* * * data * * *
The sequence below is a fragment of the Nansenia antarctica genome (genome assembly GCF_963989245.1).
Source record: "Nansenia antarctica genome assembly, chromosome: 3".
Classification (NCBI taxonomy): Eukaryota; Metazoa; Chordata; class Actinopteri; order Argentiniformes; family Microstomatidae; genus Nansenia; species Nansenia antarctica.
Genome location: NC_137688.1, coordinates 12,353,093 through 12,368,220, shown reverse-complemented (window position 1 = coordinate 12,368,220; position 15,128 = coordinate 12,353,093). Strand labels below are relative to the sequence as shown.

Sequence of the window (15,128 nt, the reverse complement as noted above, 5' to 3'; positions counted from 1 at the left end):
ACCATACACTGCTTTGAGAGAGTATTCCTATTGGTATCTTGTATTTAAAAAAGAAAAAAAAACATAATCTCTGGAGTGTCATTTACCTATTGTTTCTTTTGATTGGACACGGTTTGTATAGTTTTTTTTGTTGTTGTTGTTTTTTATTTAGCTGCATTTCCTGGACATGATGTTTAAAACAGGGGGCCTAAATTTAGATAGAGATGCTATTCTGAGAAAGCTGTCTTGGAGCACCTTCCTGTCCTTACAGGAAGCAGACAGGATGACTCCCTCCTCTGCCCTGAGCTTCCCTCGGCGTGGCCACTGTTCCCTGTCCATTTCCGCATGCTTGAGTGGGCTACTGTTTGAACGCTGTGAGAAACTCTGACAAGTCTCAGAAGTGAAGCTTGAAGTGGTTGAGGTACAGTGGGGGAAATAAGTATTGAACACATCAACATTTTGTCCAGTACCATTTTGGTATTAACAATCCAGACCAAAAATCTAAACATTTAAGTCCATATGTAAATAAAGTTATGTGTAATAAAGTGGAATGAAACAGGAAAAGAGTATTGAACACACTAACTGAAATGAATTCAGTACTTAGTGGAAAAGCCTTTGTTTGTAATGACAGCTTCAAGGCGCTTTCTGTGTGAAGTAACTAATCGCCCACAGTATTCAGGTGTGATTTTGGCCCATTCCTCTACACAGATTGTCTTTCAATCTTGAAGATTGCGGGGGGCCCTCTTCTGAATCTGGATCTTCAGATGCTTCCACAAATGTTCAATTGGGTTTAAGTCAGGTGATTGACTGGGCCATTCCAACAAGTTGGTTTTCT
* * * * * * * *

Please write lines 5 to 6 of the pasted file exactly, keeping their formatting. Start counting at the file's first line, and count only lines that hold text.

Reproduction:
Sequence of the window (15,128 nt, the reverse complement as noted above, 5' to 3'; positions counted from 1 at the left end):
ACCATACACTGCTTTGAGAGAGTATTCCTATTGGTATCTTGTATTTAAAAAAGAAAAAAAAACATAATCTCTGGAGTGTCATTTACCTATTGTTTCTTTTGATTGGACACGGTTTGTATAGTTTTTTTTGTTGTTGTTGTTTTTTATTTAGCTGCATTTCCTGGACATGATGTTTAAAACAGGGGGCCTAAATTTAGATAGAGATGCTATTCTGAGAAAGCTGTCTTGGAGCACCTTCCTGTCCTTACAGGAAGCAGACAGGATGACTCCCTCCTCTGCCCTGAGCTTCCCTCGGCGTGGCCACTGTTCCCTGTCCATTTCCGCATGCTTGAGTGGGCTACTGTTTGAACGCTGTGAGAAACTCTGACAAGTCTCAGAAGTGAAGCTTGAAGTGGTTGAGGTACAGTGGGGGAAATAAGTATTGAACACATCAACATTTTGTCCAGTACCATTTTGGTATTAACAATCCAGACCAAAAATCTAAACATTTAAGTCCATATGTAAATAAAGTTATGTGTAATAAAGTGGAATGAAACAGGAAAAGAGTATTGAACACACTAACTGAAATGAATTCAGTACTTAGTGGAAAAGCCTTTGTTTGTAATGACAGCTTCAAGGCGCTTTCTGTGTGAAGTAACTAATCGCCCACAGTATTCAGGTGTGATTTTGGCCCATTCCTCTACACAGATTGTCTTTCAATCTTGAAGATTGCGGGGGGCCCTCTTCTGAATCTGGATCTTCAGATGCTTCCACAAATGTTCAATTGGGTTTAAGTCAGGTGATTGACTGGGCCATTCCAACAAGTTGGTTTTCT